The significance of age in dogs with congenital/ASD glaucoma (p < 0.0001) is not surprising as clinical signs and structural abnormalities typical of this type of glaucoma are present at birth or early in life. Both primary and secondary glaucoma had a median age of around 8 years, which is similar to previous reports (26, 27).

The limitations of this study are those common to all retrospective studies, including incomplete clinical and histopathological information, which reduced the number of animals that met our inclusion criteria. We were unable to truly assess the severity or duration of glaucoma prior to enucleation due to difficulties confirming historical information. Moreover, with chronic glaucoma, some changes that can be seen histologically include an alteration in the filtration angle morphology (7). Some dogs with primary glaucoma were lost to follow-up, and thus, we were unable to confirm whether they developed glaucoma in the contralateral eye.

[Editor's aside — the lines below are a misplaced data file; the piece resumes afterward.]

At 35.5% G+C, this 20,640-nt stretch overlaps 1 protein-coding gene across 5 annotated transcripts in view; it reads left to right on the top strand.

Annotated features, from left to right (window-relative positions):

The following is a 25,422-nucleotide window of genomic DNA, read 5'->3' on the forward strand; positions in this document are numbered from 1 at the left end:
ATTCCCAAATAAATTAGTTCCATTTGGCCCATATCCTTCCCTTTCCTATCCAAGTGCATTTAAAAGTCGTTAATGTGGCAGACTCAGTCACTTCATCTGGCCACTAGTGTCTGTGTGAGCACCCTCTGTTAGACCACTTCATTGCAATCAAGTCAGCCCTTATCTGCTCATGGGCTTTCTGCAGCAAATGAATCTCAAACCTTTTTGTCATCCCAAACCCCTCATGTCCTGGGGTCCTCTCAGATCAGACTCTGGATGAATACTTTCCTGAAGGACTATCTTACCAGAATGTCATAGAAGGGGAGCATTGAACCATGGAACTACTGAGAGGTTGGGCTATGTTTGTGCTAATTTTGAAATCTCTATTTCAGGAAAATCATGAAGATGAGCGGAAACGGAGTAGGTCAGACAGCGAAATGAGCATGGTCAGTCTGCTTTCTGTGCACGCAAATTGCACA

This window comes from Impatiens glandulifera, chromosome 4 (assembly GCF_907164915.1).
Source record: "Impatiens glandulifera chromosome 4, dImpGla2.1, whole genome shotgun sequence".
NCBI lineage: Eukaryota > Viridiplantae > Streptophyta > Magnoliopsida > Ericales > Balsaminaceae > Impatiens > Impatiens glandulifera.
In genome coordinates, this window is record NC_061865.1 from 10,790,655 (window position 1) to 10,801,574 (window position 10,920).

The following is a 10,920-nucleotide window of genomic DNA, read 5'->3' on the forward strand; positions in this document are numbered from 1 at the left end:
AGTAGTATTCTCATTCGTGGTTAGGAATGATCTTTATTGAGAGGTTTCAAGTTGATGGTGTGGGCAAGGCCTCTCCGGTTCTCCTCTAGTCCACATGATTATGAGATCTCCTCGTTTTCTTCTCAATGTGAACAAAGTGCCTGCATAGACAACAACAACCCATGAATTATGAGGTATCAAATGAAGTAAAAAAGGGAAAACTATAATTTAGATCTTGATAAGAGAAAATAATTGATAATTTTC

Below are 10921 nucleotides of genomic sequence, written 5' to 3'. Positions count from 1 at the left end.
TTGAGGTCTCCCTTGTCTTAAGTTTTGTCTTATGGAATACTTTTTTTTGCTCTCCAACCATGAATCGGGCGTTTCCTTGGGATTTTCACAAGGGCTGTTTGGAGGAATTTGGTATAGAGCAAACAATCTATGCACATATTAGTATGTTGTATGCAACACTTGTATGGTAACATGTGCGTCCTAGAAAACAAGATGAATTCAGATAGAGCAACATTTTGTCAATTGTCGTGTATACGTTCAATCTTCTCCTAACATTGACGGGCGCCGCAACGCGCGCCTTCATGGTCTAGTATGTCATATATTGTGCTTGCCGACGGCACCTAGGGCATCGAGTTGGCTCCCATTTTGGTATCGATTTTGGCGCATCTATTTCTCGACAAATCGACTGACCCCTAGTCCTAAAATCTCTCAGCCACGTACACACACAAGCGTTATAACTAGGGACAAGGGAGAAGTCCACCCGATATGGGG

Most eyes included in this study were enucleated at a very late stage in the disease process, and many of the observations seen may be secondary to extensive periods of elevated intraocular pressure and medical and/or surgical therapy.

Primary lens luxation secondary to zonular degeneration will lead to the development of glaucoma resulting from the vitreous being displaced into the anterior chamber with the obstruction of the pupil and iridocorneal angle (6). We classified primary lens luxation under the secondary glaucoma category. As genetic testing for the mutation in the ADAMTS10 and ADAMTS17 genes was not performed, the possibility of primary open-angle glaucoma in some of these cases cannot be excluded.